The dialogue converted to monologue with the marketers passing their messages without receiving feedback anymore. In absence of dialogue and interactivity, and hidden in anonymity, marketers became unaccountable and greedy. Now internet changes these rules and restores the order. Did we see it coming? The suppressed consumer was longing for a microphone and the internet is the perfect channel to give back the power.
How to get the most out of it
Should marketers feel scared of this development or can we turn this into a win-win situation? A dialogue driven by transparency and honesty can restore the market relationships. Internet can be an incredible free communication tool to drive this change and Big Data, with the right analysis, could offer real added value to the marketer.
The first easy win is to make it personal again. With a personalized content, marketers can speak directly to the consumer and restore face-to-face contact instead of the previous anonymity. B2C companies adopted faster the digital tools and they are leading the way to this personalized approach (Michaelidou, et al., 2011).
“Thanks for choosing Uber, Gina. You rode with Sabri. Rate your driver”. Names come back to communication material, together with a personal photo, purchase data and a request for customer feedback. This all makes it more personal and relevant.
Second win is Big Data collection and analysis. With the right use of data, we can convert meaningless information to useful service and provide value. We can now compare previous consumer searches with buying habits, GPS location, user subscriptions and keep a timeline of activities.
Many companies already come back to the consumer with alternative offers, reminders and helpful tips exactly when the consumer is looking for them! We now receive emails right after our search “Still looking to book in Paris? We can help! See today’s prices”. We click on a product and Amazon comes back with proposals “customers who bought this brand also shopped for…”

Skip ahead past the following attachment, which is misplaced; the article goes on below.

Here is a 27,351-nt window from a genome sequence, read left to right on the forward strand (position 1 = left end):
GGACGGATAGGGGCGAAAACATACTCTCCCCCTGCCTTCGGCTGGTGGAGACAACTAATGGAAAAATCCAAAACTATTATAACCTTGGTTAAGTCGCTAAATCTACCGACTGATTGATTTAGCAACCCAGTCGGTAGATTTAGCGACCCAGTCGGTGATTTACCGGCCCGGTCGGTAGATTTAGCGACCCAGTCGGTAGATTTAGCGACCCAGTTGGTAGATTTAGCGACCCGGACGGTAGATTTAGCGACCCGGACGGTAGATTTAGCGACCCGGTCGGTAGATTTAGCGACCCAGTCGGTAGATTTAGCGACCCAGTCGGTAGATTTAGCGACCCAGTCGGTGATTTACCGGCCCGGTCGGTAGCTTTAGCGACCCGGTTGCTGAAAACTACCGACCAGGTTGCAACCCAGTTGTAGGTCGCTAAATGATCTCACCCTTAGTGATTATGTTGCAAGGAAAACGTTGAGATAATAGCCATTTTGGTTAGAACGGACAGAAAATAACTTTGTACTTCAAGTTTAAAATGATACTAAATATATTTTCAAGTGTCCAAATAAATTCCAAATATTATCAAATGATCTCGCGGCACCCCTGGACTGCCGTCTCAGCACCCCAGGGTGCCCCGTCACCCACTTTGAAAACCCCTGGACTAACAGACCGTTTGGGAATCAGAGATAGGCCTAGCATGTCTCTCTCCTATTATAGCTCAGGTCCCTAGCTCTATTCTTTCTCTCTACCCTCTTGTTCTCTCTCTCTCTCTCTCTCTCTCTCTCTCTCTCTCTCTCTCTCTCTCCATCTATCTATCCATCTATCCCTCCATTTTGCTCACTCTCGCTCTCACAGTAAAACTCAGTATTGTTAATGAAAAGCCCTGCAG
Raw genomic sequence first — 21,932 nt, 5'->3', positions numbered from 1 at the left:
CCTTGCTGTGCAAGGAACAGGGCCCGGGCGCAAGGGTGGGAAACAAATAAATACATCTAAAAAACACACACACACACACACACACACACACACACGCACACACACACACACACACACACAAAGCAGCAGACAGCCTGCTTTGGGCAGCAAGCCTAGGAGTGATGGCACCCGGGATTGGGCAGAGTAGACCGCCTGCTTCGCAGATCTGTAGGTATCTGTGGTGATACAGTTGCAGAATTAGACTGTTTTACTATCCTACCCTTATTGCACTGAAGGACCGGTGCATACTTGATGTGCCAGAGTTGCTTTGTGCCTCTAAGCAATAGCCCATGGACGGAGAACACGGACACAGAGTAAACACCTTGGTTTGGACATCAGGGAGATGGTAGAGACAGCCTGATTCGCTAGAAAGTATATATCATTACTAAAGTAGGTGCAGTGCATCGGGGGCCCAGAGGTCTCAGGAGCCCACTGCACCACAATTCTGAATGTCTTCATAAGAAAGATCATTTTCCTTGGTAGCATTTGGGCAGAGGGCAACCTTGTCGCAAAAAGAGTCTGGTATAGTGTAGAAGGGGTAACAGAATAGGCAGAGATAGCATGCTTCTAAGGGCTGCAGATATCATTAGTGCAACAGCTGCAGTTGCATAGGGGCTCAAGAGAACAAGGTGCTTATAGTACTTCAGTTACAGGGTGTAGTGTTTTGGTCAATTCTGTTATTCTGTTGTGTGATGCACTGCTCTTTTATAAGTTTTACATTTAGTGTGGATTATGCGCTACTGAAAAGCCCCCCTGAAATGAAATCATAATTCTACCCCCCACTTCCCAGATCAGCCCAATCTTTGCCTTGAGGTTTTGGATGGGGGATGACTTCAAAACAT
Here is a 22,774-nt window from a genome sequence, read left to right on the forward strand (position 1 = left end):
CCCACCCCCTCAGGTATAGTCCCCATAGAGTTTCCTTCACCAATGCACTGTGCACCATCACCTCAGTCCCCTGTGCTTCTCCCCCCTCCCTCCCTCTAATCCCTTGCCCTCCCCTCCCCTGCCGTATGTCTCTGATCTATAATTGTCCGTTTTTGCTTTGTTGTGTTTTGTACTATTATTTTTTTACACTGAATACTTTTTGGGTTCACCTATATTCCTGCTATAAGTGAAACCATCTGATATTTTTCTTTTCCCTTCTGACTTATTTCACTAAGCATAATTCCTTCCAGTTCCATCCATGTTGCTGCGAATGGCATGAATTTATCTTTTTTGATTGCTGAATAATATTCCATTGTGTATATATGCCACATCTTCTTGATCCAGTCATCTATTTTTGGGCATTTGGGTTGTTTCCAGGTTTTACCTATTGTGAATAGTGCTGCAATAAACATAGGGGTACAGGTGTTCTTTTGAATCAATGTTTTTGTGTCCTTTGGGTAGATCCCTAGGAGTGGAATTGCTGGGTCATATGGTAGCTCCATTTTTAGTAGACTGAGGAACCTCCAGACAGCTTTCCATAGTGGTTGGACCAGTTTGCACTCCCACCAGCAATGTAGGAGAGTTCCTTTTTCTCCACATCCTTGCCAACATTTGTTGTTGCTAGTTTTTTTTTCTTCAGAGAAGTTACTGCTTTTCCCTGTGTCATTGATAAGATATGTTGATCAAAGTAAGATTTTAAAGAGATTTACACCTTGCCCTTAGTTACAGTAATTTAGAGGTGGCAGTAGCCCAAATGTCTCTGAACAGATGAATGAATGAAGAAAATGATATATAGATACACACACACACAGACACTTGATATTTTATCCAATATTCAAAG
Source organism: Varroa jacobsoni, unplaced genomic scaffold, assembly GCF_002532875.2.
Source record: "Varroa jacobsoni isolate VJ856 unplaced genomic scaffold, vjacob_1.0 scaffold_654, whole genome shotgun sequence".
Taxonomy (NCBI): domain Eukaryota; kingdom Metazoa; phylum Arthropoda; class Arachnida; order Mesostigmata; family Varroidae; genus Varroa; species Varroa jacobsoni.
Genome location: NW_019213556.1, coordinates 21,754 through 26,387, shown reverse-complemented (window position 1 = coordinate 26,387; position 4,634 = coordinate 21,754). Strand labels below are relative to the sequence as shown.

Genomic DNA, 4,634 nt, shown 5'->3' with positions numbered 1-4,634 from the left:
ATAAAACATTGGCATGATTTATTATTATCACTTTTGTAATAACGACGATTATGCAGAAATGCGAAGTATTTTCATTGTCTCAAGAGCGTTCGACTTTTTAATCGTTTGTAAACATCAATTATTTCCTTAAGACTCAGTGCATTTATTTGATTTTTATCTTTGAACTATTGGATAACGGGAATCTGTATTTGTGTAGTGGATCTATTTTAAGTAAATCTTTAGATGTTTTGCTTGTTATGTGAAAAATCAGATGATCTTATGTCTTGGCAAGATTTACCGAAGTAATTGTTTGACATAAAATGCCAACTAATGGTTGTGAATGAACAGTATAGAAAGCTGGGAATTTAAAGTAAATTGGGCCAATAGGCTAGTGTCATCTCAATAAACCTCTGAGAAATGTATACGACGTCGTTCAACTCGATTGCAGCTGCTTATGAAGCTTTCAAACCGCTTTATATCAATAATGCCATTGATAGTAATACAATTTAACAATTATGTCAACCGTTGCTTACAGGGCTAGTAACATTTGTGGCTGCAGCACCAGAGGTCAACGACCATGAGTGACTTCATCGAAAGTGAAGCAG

As per Kotler’s quote, the most important thing is to forecast where customers are moving and be in front of them. Internet is the tool we dreamed of and it is up to us to use its full potential.
Third win is to address our activities to the targeted audience. Previously it was a television advertisement acting as an interruption to the viewer’s program. Now marketing can offer the right product, based on specific needs and right on time to the consumer. This proprietary audience is interested and appreciates this service instead of dismissing it as a promotion.
Final advantage is the fact that marketing has now become more measurable. We are now able to access, collect, process and report data. We can calculate leads generated, we automatically collect data, measure effectiveness and drive marketing messages accordingly (Järvinen, et al., 2012).
In this digital era of the empowered consumers, marketers need to embrace the change. This powerful group can act as brand ambassador and amplify the message. Ignoring the change and playing pinball at random, may prove risky and complex. Success lies in putting the people, not products, at the heart of marketing strategies again (Clark, 2016). Let’s make the empowered consumers our best marketing partners instead of our worst critics.